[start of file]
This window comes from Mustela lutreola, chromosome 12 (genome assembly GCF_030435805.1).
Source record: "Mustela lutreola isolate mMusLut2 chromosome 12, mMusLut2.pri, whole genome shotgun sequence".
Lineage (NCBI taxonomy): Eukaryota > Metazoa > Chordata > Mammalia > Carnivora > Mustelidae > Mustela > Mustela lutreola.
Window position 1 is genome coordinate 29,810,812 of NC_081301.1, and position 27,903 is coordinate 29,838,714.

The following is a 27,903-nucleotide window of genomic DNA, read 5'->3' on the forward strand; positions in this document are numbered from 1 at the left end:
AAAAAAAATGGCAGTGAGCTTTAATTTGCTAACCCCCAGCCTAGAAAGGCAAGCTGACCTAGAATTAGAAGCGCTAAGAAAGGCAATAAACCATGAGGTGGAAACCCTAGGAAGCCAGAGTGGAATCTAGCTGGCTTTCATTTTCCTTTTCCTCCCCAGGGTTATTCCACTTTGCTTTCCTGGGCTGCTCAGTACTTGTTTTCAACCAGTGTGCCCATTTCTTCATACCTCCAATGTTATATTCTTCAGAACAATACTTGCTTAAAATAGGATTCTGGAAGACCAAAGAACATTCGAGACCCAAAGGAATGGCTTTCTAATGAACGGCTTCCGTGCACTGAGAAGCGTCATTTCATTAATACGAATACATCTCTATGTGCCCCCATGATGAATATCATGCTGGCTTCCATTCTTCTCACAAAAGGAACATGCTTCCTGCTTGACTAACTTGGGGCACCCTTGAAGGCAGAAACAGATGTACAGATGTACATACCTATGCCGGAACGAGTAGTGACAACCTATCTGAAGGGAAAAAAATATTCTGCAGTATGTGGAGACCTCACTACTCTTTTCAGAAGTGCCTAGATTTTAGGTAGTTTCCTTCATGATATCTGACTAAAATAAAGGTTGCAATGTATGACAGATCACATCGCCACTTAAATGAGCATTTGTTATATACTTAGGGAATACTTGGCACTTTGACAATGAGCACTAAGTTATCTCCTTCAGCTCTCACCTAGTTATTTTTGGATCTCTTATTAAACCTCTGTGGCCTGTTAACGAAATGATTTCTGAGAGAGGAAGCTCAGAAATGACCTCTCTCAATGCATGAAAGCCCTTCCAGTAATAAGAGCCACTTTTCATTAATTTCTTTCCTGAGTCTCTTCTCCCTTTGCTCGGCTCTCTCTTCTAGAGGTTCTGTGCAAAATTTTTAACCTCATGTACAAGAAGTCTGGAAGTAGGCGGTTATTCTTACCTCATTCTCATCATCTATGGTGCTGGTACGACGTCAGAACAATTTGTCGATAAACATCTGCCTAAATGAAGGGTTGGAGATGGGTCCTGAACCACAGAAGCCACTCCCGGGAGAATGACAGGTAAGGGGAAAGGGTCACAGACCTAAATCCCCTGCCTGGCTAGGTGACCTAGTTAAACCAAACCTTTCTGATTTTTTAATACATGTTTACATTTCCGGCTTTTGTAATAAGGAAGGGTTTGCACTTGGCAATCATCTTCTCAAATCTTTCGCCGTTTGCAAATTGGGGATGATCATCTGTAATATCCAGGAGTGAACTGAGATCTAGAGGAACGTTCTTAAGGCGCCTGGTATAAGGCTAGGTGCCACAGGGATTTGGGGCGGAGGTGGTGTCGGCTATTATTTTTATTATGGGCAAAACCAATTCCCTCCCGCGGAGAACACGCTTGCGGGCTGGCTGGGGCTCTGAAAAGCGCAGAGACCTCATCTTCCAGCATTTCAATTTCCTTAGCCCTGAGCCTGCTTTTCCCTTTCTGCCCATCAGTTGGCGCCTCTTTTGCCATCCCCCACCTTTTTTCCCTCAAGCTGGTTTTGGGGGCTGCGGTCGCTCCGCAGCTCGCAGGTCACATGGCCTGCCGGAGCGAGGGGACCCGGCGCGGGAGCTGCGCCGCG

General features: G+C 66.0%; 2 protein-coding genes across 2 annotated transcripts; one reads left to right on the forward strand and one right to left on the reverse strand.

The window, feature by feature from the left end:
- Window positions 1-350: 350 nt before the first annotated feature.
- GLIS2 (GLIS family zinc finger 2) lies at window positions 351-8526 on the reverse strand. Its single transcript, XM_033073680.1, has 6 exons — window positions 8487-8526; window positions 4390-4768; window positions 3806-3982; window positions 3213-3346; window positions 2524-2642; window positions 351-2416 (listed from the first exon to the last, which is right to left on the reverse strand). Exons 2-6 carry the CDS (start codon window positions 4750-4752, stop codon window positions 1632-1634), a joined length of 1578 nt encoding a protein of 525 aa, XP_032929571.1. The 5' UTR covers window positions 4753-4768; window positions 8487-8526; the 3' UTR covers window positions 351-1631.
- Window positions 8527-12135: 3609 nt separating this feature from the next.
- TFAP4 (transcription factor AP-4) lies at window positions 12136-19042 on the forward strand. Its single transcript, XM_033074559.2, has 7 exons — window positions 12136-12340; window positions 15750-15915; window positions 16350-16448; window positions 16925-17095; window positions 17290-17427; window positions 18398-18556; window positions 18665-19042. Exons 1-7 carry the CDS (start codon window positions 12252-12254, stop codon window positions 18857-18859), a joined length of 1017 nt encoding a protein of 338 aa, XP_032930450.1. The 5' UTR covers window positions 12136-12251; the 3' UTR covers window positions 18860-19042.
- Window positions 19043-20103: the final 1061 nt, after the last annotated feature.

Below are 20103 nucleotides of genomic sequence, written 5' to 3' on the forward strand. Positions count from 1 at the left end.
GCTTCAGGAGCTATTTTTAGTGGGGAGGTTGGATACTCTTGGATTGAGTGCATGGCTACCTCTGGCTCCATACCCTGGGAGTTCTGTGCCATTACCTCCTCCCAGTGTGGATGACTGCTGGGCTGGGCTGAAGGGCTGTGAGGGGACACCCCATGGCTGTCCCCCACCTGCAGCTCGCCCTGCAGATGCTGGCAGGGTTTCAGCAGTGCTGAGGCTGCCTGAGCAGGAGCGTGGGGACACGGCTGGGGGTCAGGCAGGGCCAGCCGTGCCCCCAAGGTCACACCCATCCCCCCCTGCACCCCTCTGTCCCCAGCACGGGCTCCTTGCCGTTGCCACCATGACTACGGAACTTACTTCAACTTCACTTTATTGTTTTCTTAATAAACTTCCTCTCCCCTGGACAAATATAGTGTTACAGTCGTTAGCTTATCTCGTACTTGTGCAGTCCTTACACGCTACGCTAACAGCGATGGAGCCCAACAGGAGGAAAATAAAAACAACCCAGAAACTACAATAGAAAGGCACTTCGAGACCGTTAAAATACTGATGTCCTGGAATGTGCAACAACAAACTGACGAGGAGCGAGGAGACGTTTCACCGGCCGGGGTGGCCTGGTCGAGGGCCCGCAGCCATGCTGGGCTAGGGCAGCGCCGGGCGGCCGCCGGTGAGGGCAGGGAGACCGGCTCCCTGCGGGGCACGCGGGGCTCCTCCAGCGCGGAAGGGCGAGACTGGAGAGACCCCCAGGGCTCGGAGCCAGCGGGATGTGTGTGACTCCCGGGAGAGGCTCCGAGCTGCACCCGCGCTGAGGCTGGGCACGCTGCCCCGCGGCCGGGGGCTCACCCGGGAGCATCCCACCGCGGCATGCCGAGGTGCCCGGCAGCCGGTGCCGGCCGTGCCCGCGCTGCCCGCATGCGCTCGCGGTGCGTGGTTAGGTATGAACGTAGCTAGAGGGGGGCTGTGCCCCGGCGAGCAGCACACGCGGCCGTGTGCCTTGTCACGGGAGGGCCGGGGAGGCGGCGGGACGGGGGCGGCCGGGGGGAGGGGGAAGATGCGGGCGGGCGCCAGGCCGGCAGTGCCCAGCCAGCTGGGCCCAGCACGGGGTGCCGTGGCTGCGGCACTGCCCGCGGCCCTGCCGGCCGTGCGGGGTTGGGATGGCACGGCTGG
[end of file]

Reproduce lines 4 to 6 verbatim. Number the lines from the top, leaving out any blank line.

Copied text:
Window position 1 is genome coordinate 29,810,812 of NC_081301.1, and position 27,903 is coordinate 29,838,714.

The following is a 27,903-nucleotide window of genomic DNA, read 5'->3' on the forward strand; positions in this document are numbered from 1 at the left end:
AAAAAAAATGGCAGTGAGCTTTAATTTGCTAACCCCCAGCCTAGAAAGGCAAGCTGACCTAGAATTAGAAGCGCTAAGAAAGGCAATAAACCATGAGGTGGAAACCCTAGGAAGCCAGAGTGGAATCTAGCTGGCTTTCATTTTCCTTTTCCTCCCCAGGGTTATTCCACTTTGCTTTCCTGGGCTGCTCAGTACTTGTTTTCAACCAGTGTGCCCATTTCTTCATACCTCCAATGTTATATTCTTCAGAACAATACTTGCTTAAAATAGGATTCTGGAAGACCAAAGAACATTCGAGACCCAAAGGAATGGCTTTCTAATGAACGGCTTCCGTGCACTGAGAAGCGTCATTTCATTAATACGAATACATCTCTATGTGCCCCCATGATGAATATCATGCTGGCTTCCATTCTTCTCACAAAAGGAACATGCTTCCTGCTTGACTAACTTGGGGCACCCTTGAAGGCAGAAACAGATGTACAGATGTACATACCTATGCCGGAACGAGTAGTGACAACCTATCTGAAGGGAAAAAAATATTCTGCAGTATGTGGAGACCTCACTACTCTTTTCAGAAGTGCCTAGATTTTAGGTAGTTTCCTTCATGATATCTGACTAAAATAAAGGTTGCAATGTATGACAGATCACATCGCCACTTAAATGAGCATTTGTTATATACTTAGGGAATACTTGGCACTTTGACAATGAGCACTAAGTTATCTCCTTCAGCTCTCACCTAGTTATTTTTGGATCTCTTATTAAACCTCTGTGGCCTGTTAACGAAATGATTTCTGAGAGAGGAAGCTCAGAAATGACCTCTCTCAATGCATGAAAGCCCTTCCAGTAATAAGAGCCACTTTTCATTAATTTCTTTCCTGAGTCTCTTCTCCCTTTGCTCGGCTCTCTCTTCTAGAGGTTCTGTGCAAAATTTTTAACCTCATGTACAAGAAGTCTGGAAGTAGGCGGTTATTCTTACCTCATTCTCATCATCTATGGTGCTGGTACGACGTCAGAACAATTTGTCGATAAACATCTGCCTAAATGAAGGGTTGGAGATGGGTCCTGAACCACAGAAGCCACTCCCGGGAGAATGACAGGTAAGGGGAAAGGGTCACAGACCTAAATCCCCTGCCTGGCTAGGTGACCTAGTTAAACCAAACCTTTCTGATTTTTTAATACATGTTTACATTTCCGGCTTTTGTAATAAGGAAGGGTTTGCACTTGGCAATCATCTTCTCAAATCTTTCGCCGTTTGCAAATTGGGGATGATCATCTGTAATATCCAGGAGTGAACTGAGATCTAGAGGAACGTTCTTAAGGCGCCTGGTATAAGGCTAGGTGCCACAGGGATTTGGGGCGGAGGTGGTGTCGGCTATTATTTTTATTATGGGCAAAACCAATTCCCTCCCGCGGAGAACACGCTTGCGGGCTGGCTGGGGCTCTGAAAAGCGCAGAGACCTCATCTTCCAGCATTTCAATTTCCTTAGCCCTGAGCCTGCTTTTCCCTTTCTGCCCATCAGTTGGCGCCTCTTTTGCCATCCCCCACCTTTTTTCCCTCAAGCTGGTTTTGGGGGCTGCGGTCGCTCCGCAGCTCGCAGGTCACATGGCCTGCCGGAGCGAGGGGACCCGGCGCGGGAGCTGCGCCGCG